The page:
At least they gave me something to do today. Narcie’s van had two recalls on it, plus it needed a few other maintenance issues done. So what was supposed to be a 2 hour-max visit to the car dealership ended up lasting all day – all of which had me feeling a little out of the loop on the home front. I know I bothered them all, calling to see if they heard anything from the doctor. Waiting sucks! I’m trying to prayer-walk like I do in Columbia and do what Cindy always says, “Turn your worries into prayers.” I did that in the parking lot at the car dealership and that was fine except for the salespersons.
This in-between time is such a funky place. You’re not sure if you should plan the next day or the next week because you don’t know what it may hold in store, but, hey, c’est la vie, n’est pas? (That’s life, isn’t it?), but in this case I’m starting to feel more like saying, c’est la guerre, n’est pas? (That’s war, isn’t it?). The battle rages in my heart between the unanswered what-if’s and the answer that I know by faith, “All things work together for the good of those who love God… and nothing in all creation will separate me from God’s love” (Romans 8). Well, yeah, I believe this. I know what Good Friday feels like and I know Sunday is coming, but this is Holy Saturday, the day between the crucifixion and Easter’s glory. What do you do with Holy Saturday? How do I handle this?
Maybe I’ve been missing some of Easter’s power because I’ve skipped too quickly from Good Friday’s gloom to Easter Sunday’s resurrection. I’ve been guilty in too many churches of scheduling Easter Egg Hunts on Holy Saturday. Boy, does that seem pretty stupid right now. Maybe if I had been more able to sit in the stark silent reality of “no news yet” on Holy Saturday I would have been better prepared for this surreal experience. I’ve been guilty of glossing over God’s times of silence and jumping ahead to God’s shouts of “Victory!” Why? Because it’s easier to hear a trumpet than the sound of crickets. One says, “Hop to” and the other lulls you into silent oblivion. Silence and death are both anathema to being Christian, right?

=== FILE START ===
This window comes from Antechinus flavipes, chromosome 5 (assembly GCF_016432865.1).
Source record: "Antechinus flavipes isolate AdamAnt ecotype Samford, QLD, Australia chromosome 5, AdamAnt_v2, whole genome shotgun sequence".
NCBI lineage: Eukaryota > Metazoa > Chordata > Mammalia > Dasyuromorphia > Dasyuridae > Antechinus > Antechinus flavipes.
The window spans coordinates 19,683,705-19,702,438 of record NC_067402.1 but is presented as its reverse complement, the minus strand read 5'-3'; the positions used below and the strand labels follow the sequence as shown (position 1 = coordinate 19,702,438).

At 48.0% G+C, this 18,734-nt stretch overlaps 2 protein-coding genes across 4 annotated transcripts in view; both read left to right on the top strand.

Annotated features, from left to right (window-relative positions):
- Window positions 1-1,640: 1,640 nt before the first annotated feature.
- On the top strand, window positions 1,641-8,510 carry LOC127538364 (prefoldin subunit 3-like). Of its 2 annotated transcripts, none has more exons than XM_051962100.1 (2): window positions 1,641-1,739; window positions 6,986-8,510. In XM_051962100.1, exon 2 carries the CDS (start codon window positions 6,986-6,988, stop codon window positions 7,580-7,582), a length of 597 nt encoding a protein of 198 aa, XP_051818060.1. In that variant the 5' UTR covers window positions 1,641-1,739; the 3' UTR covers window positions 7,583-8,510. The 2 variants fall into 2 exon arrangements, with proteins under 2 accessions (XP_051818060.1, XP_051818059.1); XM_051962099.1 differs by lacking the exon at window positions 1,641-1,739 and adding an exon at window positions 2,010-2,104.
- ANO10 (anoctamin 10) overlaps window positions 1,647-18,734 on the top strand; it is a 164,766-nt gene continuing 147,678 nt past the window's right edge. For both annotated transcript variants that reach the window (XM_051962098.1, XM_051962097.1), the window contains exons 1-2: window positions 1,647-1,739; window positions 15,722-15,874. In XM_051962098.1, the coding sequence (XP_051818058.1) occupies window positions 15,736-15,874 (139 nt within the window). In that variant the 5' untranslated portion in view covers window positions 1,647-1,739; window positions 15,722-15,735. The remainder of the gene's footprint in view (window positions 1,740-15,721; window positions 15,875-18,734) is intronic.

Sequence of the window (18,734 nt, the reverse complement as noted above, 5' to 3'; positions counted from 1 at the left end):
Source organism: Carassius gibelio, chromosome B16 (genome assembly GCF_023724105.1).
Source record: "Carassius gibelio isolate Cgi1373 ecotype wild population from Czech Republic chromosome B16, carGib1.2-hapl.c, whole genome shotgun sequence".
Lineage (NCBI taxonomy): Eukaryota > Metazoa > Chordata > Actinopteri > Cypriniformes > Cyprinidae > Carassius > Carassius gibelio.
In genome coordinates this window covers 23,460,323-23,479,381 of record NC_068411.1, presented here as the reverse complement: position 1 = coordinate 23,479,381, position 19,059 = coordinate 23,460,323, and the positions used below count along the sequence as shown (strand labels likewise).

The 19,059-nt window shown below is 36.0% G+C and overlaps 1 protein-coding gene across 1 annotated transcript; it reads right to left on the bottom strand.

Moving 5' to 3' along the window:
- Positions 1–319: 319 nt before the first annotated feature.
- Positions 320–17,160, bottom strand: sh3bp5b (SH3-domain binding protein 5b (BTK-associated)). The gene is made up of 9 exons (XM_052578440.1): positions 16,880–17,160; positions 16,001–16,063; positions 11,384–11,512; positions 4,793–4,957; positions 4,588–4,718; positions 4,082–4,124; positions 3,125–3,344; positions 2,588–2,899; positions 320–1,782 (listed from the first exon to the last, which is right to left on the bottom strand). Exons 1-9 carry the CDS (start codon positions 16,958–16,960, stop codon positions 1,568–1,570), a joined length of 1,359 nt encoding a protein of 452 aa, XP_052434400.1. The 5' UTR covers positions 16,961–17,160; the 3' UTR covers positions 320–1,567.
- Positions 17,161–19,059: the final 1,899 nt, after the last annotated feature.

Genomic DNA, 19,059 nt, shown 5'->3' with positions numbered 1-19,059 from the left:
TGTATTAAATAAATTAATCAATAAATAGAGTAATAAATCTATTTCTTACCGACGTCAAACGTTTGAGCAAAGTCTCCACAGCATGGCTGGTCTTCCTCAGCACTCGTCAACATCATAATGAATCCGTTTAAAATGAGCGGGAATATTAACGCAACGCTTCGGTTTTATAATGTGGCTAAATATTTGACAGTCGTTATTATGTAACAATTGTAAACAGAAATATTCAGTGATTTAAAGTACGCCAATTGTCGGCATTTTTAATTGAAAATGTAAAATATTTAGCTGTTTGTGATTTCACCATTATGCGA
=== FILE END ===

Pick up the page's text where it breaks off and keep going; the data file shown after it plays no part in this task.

Wrong. God’s silence is a megaphone. Doubt is the handmaiden of faith, not its enemy. Holy Saturday confirms Easter rather than denies it. If Jesus’ death weren’t a real death, and if Jesus didn’t really descend to the dead, then Easter ain’t much, is it? Next year Holy Saturday is going to a be observed with a fitting amount of reverent anxiety so that Easter glory might be better appreciated. That’s where I am tonight – pondering, praying, waiting – not in vain, but it isn’t Easter yet.